Humans of NUS Medicine - Alumni edition: Dr Chia Shi-Lu, Member of Parliament, Tanjong Pagar GRC, Medsoc Vice President 1990/91]

Why did you choose to study Medicine?
I mean there are many reasons. I never envisioned myself sitting in the office doing work because that’s not what I enjoy.  For me,  I like talking to people and trying to fix and solve the problems.  Also, I felt that out of all the jobs that one can take, if one becomes a doctor, then he can be assured that he would have had helped one person in his life. Medicine is also one of those things where you don’t have to worry about whether the person is good or bad. Hence, I find that Medicine is okay because even if I’m useless, I’m sure I can at least help one person and that my life will not be wasted.

How has your training as a doctor helped you or affected you as an MP?
Oh, very much so. Because first of all a lot of doctors are rooted in the community. For instance, I work in SGH and many of my Queenstown residents were my patients and they know me.  When you treat a patient, their friends and family will come to know you as well -- it’s just this six degrees of separation thing. But I think the main thing is that we find it easier to talk to people and it becomes a part of our life. In Singapore, we have Meet-the-People Sessions, where residents come to you with their problems, and then you talk to them. It is exactly like running a clinic, but it is harder because social problems are harder to treat. Personally, as a doctor, most of the times when patients come to me with orthopaedic issues, I’m very sure I can treat it and I can treat it well. I can give them chances of success, complications etc and I can sort it out for them. However, social issues are not so easy, but the mindset is still the same. In Medicine, your main idea is that you may not be able to treat everything, but you always want to give comfort. Thus, the same thing applies when it comes to being an MP -- some problems cannot be solved but you need to remember to always provide comfort. In fact, did you know that the meet-the-people sessions in the UK are called surgeries?
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  • nusmedsocHumans of NUS Medicine - Alumni edition: Dr Chia Shi-Lu, Member of Parliament, Tanjong Pagar GRC, Medsoc Vice President 1990/91]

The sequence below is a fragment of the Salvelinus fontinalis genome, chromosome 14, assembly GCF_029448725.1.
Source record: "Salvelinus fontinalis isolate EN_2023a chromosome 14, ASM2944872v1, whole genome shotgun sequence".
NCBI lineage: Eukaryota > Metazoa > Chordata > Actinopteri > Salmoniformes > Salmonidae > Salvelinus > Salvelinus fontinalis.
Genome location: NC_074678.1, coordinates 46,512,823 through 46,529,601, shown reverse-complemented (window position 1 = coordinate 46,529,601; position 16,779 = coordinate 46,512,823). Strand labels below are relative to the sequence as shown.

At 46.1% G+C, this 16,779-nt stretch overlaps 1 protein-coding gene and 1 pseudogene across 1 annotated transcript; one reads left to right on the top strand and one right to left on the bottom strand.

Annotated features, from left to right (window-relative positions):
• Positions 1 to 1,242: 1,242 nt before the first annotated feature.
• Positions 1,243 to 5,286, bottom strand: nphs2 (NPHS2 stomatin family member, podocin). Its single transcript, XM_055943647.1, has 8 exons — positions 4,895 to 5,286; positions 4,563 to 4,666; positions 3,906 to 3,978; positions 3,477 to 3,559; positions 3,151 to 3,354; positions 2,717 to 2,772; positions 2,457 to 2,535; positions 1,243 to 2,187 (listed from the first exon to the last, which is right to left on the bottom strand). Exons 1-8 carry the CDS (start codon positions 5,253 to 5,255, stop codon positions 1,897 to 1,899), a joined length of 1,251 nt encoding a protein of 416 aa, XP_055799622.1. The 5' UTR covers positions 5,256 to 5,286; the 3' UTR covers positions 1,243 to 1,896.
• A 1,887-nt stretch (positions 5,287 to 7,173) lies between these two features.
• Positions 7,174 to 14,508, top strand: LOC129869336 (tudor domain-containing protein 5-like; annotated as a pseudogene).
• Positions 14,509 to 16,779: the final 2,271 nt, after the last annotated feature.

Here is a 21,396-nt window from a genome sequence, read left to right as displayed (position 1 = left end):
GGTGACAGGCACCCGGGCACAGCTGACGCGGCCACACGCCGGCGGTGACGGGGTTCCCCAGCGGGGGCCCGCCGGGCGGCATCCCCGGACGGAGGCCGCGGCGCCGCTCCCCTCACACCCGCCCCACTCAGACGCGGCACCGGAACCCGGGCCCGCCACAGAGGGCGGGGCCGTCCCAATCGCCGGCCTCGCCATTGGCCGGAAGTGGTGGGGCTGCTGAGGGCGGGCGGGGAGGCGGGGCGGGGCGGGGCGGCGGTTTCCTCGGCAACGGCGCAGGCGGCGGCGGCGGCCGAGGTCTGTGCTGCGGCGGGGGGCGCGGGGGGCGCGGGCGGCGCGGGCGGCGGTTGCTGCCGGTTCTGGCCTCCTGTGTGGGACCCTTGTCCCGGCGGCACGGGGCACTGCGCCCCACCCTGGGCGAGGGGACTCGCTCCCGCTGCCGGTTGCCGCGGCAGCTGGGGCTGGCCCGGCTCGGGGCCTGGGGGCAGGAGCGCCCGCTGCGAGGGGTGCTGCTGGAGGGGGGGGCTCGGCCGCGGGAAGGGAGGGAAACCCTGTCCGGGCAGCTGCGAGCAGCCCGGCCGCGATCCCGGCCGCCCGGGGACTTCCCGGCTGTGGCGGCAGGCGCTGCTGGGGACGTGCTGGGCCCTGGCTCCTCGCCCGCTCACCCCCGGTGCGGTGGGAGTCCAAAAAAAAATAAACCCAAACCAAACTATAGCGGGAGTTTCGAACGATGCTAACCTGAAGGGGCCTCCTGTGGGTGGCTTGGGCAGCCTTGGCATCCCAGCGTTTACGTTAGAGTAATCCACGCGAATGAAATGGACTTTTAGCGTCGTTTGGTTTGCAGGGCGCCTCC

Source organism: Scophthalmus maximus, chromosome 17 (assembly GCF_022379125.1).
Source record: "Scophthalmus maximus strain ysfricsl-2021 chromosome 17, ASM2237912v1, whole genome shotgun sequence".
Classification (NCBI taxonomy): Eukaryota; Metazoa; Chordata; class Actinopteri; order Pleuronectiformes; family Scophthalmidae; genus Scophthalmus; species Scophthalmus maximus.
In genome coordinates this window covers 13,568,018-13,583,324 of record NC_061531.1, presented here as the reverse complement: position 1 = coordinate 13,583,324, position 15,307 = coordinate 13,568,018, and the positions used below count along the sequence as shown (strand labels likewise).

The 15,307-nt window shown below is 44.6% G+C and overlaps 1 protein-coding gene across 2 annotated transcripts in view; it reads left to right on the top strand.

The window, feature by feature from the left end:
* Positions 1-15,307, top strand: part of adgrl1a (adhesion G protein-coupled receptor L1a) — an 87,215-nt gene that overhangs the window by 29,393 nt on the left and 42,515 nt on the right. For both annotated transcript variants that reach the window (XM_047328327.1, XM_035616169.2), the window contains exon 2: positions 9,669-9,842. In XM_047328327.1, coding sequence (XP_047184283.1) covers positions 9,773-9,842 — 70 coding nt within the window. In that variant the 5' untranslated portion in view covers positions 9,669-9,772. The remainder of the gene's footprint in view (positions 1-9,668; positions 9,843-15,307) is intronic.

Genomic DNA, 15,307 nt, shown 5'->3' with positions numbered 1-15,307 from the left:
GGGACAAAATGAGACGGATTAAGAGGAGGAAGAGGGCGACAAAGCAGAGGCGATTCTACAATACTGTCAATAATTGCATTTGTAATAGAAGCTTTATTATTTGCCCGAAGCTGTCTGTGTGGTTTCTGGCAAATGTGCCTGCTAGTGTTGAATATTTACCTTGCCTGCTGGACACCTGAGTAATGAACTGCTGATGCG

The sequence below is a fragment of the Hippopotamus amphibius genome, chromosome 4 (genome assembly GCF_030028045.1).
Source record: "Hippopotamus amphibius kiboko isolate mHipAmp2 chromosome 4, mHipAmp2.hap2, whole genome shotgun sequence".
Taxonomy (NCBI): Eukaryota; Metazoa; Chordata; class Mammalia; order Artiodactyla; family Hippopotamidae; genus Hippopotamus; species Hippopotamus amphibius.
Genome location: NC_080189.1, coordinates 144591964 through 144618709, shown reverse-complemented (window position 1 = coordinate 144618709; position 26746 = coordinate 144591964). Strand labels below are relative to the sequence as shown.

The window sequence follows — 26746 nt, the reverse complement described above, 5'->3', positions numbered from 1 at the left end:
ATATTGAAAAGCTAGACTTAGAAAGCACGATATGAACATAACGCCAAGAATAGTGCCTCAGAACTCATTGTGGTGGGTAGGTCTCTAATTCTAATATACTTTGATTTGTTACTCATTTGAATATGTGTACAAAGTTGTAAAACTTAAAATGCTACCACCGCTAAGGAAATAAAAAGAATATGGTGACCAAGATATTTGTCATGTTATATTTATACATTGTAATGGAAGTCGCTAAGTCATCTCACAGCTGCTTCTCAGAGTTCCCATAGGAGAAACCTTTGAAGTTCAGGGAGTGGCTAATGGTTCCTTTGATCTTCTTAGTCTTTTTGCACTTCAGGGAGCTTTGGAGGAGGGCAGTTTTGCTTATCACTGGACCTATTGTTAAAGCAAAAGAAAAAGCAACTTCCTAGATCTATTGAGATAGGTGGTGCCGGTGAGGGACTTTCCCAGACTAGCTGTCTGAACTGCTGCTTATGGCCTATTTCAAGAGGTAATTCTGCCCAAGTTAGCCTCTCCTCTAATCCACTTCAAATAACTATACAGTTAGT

Why did you choose to study Medicine?
    I mean there are many reasons. I never envisioned myself sitting in the office doing work because that’s not what I enjoy. For me, I like talking to people and trying to fix and solve the problems. Also, I felt that out of all the jobs that one can take, if one becomes a doctor, then he can be assured that he would have had helped one person in his life. Medicine is also one of those things where you don’t have to worry about whether the person is good or bad. Hence, I find that Medicine is okay because even if I’m useless, I’m sure I can at least help one person and that my life will not be wasted.

    How has your training as a doctor helped you or affected you as an MP?
    Oh, very much so. Because first of all a lot of doctors are rooted in the community. For instance, I work in SGH and many of my Queenstown residents were my patients and they know me. When you treat a patient, their friends and family will come to know you as well -- it’s just this six degrees of separation thing. But I think the main thing is that we find it easier to talk to people and it becomes a part of our life. In Singapore, we have Meet-the-People Sessions, where residents come to you with their problems, and then you talk to them. It is exactly like running a clinic, but it is harder because social problems are harder to treat. Personally, as a doctor, most of the times when patients come to me with orthopaedic issues, I’m very sure I can treat it and I can treat it well. I can give them chances of success, complications etc and I can sort it out for them. However, social issues are not so easy, but the mindset is still the same. In Medicine, your main idea is that you may not be able to treat everything, but you always want to give comfort. Thus, the same thing applies when it comes to being an MP -- some problems cannot be solved but you need to remember to always provide comfort. In fact, did you know that the meet-the-people sessions in the UK are called surgeries?

  • nusmedsoc(continue) I think being a doctor is still quite a respected profession, and health is always something that everybody can relate to, so a lot of them come to see me just for health problems and it’s a fairly neutral issue, I talk to them, give them some advice, run some free clinics for them. So it works quite well.
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